Merrilama Cottage was the first suburban cottage home established by the government. It opened in 1960 at Glenelg. The Cottage accommodated up to ten State children in a family-style setting under the supervision of a cottage mother. Children attended local schools and churches. In 1979 Merrilama Cottage was renamed the Southern Region Group Home.
Merrilama Cottage was the first of six suburban cottages to be established by the Children's Welfare and Public Relief Board in the 1960s. It opened at 36 Gordon Street, Glenelg in 1960. The other cottages were Stirling Cottage at St Peters, Clark Cottage at Clarence Park, Spence Cottage at Kensington Gardens, Colton Cottage at Thorngate and Hay Cottage at Lockleys.
The Annual Report of the Children's Welfare and Public Relief Board for 1960 explained that 'Merrilama' was an Aboriginal word meaning 'making'. The report also stated that the name was to given to reflect the Board's hope that 'the home will be the means of making useful happy citizens of the children who pass through it'.
As early as 1887 the State Children's Council had discussed the possibility of establishing cottage homes for State children. Although some smaller homes were erected and operated within the grounds of departmental institutions, such as the Girls Reformatory at Edwardstown, Merrilama was the first completely independent cottage. Its development was inspired by the growing number of children who were being placed under the care of the State and the increased time they were spending in large institutions because of difficulty in finding foster homes.
Merrilama accommodated up to ten children under the supervision of a cottage mother. The first cottage mother appointed was Miss O Mitchell and she initially cared for six children. One other full-time staff member and a part-time helper assisted her. During long school vacations holiday placements were arranged for the children, so that cottage staff could also take their annual leave.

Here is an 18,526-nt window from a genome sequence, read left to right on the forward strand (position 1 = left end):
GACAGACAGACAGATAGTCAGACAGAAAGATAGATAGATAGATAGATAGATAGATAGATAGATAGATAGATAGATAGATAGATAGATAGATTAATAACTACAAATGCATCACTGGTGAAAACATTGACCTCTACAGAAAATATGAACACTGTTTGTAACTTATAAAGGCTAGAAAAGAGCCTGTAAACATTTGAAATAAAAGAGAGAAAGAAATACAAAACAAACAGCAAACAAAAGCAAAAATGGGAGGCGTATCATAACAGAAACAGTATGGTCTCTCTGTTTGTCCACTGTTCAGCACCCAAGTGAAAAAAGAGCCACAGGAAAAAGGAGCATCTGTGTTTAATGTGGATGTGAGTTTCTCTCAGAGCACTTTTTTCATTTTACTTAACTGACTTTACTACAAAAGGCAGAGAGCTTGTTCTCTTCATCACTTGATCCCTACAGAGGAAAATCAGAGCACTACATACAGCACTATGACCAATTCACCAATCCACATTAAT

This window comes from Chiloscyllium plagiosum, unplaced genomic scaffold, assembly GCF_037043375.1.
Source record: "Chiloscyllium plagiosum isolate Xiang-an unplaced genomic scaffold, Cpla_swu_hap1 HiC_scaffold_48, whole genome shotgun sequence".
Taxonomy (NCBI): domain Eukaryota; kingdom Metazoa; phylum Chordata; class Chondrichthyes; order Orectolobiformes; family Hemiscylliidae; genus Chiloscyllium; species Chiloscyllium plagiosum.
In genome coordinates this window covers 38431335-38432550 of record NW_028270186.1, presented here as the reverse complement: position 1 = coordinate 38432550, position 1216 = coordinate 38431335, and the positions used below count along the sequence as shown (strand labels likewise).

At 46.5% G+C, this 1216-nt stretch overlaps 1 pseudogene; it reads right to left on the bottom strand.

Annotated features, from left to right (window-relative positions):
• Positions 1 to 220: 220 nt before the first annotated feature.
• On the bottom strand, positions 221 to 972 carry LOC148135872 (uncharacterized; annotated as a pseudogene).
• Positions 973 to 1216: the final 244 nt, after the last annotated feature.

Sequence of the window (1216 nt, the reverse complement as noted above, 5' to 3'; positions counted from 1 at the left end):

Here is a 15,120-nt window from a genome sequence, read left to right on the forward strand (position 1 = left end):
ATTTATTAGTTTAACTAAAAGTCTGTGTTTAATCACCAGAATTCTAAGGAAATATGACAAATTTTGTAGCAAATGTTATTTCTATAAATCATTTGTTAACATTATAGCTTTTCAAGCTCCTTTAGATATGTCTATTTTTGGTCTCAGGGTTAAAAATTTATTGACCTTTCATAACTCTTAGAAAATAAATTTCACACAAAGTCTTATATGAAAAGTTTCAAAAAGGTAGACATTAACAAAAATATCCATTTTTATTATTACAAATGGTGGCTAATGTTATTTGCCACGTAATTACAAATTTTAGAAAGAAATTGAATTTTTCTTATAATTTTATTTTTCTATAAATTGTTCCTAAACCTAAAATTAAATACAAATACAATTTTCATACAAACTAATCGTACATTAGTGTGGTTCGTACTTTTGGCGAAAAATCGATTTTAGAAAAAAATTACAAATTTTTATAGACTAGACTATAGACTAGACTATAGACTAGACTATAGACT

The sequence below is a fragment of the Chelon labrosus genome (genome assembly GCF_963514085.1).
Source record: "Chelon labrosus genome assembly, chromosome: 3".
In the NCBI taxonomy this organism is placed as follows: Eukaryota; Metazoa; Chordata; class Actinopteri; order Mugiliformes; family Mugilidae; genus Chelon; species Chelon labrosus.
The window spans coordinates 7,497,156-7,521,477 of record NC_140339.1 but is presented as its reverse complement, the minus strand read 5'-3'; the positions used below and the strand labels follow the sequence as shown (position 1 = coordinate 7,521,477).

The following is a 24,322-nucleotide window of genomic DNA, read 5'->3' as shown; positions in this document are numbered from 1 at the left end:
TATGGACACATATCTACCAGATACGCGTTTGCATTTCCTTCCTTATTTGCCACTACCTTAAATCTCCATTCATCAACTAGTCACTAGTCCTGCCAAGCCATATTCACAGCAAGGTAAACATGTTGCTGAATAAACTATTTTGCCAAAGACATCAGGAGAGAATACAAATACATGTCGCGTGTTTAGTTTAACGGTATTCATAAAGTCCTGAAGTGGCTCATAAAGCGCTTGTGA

Children placed at the Home were those who were under the care of the State. Departmental Annual Reports from the 1960s stress the belief that cottage style care enabled greater individual attention to be given to each child. The Department also felt that children living in cottage style accommodation and attending local schools would be less conspicuous as 'State' children, making it easier for them to become part of the local community. The cottage system aimed to simulate a form of family life with children sleeping in bedrooms rather than dormitories. It also allowed for brothers and sisters to be placed together. It was expected that children would attend church and other social activities as members of the cottage family.
Departmental reports also noted that providing cottage style care was less costly for the government than running large institutions.
In 1979, as part of a restructuring of departmental facilities, Merrilama Cottage was renamed the Southern Region Group Home.
Sources used to compile this entry: George, Karen, Finding your own way, Nunkuwarrin Yunti of South Australia Inc., 2005, http://nunku.org.au/resources/; Mullighan, the Hon E.P., Children in State Care Commission of Inquiry: Allegations of sexual abuse and death from criminal conduct, presented to the South Australian Parliament by the Hon. E.P. Mullighan QC, Commisioner, Children in State Care Commission of Enquiry, Adelaide, South Australia, 2008, 564 pp, https://www.childprotection.sa.gov.au/__data/assets/pdf_file/0011/107201/children-in-state-care-commission-of-inquiry-introducation.pdf; Annual Report of the Children's Welfare and Public Relief Board, 1960; Annual Report of the Children's Welfare and Public Relief Board, 1961.
Prepared by: Karen George and Gary George
Created: 14 February 2011, Last modified: 12 September 2014